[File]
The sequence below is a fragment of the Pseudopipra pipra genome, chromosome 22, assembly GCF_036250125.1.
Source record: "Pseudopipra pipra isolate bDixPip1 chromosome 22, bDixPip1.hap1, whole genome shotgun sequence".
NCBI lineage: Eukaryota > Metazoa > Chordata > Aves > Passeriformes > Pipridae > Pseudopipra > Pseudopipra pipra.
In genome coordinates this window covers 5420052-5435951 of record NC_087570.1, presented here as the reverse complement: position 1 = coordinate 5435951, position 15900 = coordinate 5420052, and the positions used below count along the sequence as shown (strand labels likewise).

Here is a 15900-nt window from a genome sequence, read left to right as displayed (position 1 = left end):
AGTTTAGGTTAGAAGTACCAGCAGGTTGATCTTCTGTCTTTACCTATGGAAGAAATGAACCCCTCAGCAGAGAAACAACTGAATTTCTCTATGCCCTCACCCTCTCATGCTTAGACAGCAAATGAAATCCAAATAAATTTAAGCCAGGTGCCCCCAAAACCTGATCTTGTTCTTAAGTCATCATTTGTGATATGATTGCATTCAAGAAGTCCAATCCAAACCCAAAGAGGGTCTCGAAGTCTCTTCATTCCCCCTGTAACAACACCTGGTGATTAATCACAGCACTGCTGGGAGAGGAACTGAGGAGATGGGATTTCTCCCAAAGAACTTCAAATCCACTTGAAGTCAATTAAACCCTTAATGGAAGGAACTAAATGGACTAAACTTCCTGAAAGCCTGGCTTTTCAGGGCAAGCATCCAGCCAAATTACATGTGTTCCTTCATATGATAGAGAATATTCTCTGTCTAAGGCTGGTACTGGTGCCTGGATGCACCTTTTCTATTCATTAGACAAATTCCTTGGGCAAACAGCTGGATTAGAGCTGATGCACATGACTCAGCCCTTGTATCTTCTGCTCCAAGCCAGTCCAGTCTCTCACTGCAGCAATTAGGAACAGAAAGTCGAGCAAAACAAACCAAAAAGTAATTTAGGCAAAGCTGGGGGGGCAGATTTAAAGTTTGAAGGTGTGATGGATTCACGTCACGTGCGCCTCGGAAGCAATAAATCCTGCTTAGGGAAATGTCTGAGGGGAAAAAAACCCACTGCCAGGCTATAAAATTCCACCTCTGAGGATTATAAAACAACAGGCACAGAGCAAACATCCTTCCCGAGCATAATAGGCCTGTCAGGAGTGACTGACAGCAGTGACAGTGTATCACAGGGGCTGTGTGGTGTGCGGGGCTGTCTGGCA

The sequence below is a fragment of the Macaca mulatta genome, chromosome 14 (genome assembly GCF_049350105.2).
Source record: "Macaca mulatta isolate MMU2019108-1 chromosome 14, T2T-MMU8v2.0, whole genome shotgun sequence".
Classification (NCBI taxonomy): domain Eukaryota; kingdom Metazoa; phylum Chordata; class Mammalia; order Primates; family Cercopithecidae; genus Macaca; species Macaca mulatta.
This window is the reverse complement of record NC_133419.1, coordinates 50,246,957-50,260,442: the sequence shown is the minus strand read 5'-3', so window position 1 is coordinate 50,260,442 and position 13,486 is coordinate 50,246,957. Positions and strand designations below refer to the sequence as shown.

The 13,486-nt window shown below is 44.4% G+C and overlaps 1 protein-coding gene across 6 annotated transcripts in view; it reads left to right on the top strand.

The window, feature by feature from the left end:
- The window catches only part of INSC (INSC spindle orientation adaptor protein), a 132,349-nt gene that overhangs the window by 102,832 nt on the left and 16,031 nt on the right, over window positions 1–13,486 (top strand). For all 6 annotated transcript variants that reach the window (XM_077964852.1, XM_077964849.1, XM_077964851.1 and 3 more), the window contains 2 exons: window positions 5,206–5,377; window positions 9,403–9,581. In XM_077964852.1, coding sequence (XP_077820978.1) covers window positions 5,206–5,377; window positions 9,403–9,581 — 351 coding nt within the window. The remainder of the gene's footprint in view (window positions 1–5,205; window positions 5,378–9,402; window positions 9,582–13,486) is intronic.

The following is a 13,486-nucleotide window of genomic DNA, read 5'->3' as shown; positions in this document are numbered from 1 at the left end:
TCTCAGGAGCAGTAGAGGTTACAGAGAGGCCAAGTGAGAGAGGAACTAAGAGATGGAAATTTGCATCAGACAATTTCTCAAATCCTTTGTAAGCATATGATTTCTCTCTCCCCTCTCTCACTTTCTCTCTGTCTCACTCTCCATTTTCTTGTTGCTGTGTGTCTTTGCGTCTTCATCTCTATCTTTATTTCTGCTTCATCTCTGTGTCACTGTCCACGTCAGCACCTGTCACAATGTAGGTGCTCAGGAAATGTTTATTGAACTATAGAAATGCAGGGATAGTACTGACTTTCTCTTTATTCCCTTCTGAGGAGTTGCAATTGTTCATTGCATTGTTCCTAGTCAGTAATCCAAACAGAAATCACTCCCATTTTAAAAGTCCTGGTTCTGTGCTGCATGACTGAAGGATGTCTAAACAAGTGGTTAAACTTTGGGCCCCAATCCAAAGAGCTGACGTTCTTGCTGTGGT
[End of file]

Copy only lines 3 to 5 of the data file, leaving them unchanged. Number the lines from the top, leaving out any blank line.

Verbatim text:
NCBI lineage: Eukaryota > Metazoa > Chordata > Aves > Passeriformes > Pipridae > Pseudopipra > Pseudopipra pipra.
In genome coordinates this window covers 5420052-5435951 of record NC_087570.1, presented here as the reverse complement: position 1 = coordinate 5435951, position 15900 = coordinate 5420052, and the positions used below count along the sequence as shown (strand labels likewise).

Here is a 15900-nt window from a genome sequence, read left to right as displayed (position 1 = left end):